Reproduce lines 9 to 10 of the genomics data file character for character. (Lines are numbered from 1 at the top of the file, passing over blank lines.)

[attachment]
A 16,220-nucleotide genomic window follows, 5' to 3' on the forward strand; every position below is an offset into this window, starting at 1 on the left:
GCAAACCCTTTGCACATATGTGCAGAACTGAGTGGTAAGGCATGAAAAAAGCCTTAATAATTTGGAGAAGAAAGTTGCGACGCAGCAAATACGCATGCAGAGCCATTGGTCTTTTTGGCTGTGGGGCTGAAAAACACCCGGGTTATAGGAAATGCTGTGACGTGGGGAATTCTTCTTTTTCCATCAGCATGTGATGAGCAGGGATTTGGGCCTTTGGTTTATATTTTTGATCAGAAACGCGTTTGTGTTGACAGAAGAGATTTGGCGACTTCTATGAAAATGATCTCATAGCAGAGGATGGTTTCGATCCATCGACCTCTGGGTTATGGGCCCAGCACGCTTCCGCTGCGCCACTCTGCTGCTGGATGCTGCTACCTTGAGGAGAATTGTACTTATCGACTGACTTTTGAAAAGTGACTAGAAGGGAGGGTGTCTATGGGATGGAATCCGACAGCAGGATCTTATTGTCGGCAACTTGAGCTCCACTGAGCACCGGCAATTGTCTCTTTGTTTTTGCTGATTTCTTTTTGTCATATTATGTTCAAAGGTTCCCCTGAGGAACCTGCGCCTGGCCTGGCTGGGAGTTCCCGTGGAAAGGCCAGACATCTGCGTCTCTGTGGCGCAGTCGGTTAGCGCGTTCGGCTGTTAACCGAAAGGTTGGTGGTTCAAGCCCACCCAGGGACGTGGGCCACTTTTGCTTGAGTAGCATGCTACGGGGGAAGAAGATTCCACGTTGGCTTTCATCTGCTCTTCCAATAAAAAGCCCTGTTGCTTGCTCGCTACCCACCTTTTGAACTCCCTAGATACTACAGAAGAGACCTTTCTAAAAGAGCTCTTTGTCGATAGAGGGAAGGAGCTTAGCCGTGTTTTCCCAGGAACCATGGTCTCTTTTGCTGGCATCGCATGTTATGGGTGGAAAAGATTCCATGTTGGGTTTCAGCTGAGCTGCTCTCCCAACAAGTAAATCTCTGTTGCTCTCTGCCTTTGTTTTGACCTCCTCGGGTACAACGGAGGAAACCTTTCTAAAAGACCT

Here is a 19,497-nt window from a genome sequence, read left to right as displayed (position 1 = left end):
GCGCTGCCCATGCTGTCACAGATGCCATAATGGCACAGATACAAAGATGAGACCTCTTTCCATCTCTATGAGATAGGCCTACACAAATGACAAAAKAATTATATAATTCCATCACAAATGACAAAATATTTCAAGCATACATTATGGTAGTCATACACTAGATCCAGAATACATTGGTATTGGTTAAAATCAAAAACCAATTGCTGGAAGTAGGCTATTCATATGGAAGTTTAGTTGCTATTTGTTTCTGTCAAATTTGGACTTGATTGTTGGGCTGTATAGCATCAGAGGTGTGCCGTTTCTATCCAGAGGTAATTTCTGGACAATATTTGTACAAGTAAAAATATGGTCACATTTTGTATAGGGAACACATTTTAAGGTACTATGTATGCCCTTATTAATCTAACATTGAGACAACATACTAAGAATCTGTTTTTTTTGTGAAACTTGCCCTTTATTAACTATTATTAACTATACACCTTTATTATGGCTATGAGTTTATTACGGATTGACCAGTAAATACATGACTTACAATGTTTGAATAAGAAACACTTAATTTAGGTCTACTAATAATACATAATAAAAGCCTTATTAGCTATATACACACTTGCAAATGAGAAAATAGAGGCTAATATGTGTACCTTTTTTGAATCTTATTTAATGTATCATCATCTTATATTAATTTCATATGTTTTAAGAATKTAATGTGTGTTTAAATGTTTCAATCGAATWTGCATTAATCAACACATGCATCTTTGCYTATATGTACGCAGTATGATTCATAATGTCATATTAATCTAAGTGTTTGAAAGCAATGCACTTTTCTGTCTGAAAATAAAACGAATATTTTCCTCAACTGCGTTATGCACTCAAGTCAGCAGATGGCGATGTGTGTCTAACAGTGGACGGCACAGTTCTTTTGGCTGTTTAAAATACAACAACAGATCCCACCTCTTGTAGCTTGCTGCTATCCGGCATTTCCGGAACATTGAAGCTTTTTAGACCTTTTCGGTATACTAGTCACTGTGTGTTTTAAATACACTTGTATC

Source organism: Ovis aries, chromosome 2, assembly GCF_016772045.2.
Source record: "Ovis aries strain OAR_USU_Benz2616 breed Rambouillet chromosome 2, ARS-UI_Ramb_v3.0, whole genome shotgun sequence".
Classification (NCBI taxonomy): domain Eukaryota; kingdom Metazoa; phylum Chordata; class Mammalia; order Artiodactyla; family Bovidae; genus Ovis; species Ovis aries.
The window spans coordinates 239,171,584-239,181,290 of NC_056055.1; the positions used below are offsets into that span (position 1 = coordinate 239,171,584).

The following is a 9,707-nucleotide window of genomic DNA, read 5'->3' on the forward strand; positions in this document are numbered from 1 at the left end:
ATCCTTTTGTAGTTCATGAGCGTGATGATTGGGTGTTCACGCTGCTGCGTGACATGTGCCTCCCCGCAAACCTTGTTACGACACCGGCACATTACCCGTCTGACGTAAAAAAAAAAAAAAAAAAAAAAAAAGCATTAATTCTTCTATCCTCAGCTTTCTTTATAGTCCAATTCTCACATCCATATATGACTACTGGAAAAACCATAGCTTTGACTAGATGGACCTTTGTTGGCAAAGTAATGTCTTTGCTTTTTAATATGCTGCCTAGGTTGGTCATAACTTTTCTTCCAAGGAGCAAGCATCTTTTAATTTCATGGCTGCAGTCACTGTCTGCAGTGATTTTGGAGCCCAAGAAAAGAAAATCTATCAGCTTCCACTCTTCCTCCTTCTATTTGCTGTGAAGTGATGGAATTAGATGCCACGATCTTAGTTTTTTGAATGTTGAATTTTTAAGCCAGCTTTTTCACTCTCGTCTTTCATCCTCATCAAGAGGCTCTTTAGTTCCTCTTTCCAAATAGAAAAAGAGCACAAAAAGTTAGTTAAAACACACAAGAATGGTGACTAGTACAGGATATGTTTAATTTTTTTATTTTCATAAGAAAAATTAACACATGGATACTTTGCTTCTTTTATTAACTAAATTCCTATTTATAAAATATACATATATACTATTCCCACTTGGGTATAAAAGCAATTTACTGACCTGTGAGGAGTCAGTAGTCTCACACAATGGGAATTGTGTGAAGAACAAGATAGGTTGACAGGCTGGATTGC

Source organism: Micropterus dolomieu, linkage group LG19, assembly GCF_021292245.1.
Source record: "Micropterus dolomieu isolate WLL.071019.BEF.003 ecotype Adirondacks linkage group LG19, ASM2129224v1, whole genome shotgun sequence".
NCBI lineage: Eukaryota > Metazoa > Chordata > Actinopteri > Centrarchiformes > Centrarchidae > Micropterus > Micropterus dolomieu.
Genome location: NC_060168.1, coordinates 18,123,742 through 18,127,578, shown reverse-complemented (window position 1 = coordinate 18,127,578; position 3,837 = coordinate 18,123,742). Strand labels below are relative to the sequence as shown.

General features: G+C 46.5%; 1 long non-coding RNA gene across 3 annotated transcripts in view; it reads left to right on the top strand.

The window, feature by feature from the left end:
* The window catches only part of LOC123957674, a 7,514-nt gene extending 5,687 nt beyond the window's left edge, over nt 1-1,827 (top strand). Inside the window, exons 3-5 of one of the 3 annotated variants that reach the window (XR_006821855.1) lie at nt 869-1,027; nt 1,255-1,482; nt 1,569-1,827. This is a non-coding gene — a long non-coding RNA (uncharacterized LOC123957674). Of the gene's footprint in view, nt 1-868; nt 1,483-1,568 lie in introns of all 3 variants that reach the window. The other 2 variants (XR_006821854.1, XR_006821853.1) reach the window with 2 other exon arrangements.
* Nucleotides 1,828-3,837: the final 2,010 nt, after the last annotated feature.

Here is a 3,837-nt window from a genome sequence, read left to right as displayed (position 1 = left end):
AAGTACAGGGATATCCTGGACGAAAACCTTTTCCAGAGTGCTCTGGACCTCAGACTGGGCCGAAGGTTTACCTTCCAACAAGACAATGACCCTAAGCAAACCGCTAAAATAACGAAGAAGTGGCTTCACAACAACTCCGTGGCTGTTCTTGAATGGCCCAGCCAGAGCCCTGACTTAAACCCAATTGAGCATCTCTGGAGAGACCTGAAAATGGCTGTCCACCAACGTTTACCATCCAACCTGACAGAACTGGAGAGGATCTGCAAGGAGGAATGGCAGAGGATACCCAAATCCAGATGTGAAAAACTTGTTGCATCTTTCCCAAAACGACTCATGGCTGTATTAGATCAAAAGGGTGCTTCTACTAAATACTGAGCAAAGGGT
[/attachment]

The following is a 9,707-nucleotide window of genomic DNA, read 5'->3' on the forward strand; positions in this document are numbered from 1 at the left end:
ATCCTTTTGTAGTTCATGAGCGTGATGATTGGGTGTTCACGCTGCTGCGTGACATGTGCCTCCCCGCAAACCTTGTTACGACACCGGCACATTACCCGTCTGACGTAAAAAAAAAAAAAAAAAAAAAAAAAGCATTAATTCTTCTATCCTCAGCTTTCTTTATAGTCCAATTCTCACATCCATATATGACTACTGGAAAAACCATAGCTTTGACTAGATGGACCTTTGTTGGCAAAGTAATGTCTTTGCTTTTTAATATGCTGCCTAGGTTGGTCATAACTTTTCTTCCAAGGAGCAAGCATCTTTTAATTTCATGGCTGCAGTCACTGTCTGCAGTGATTTTGGAGCCCAAGAAAAGAAAATCTATCAGCTTCCACTCTTCCTCCTTCTATTTGCTGTGAAGTGATGGAATTAGATGCCACGATCTTAGTTTTTTGAATGTTGAATTTTTAAGCCAGCTTTTTCACTCTCGTCTTTCATCCTCATCAAGAGGCTCTTTAGTTCCTCTTTCCAAATAGAAAAAGAGCACAAAAAGTTAGTTAAAACACACAAGAATGGTGACTAGTACAGGATATGTTTAATTTTTTTATTTTCATAAGAAAAATTAACACATGGATACTTTGCTTCTTTTATTAACTAAATTCCTATTTATAAAATATACATATATACTATTCCCACTTGGGTATAAAAGCAATTTACTGACCTGTGAGGAGTCAGTAGTCTCACACAATGGGAATTGTGTGAAGAACAAGATAGGTTGACAGGCTGGATTGC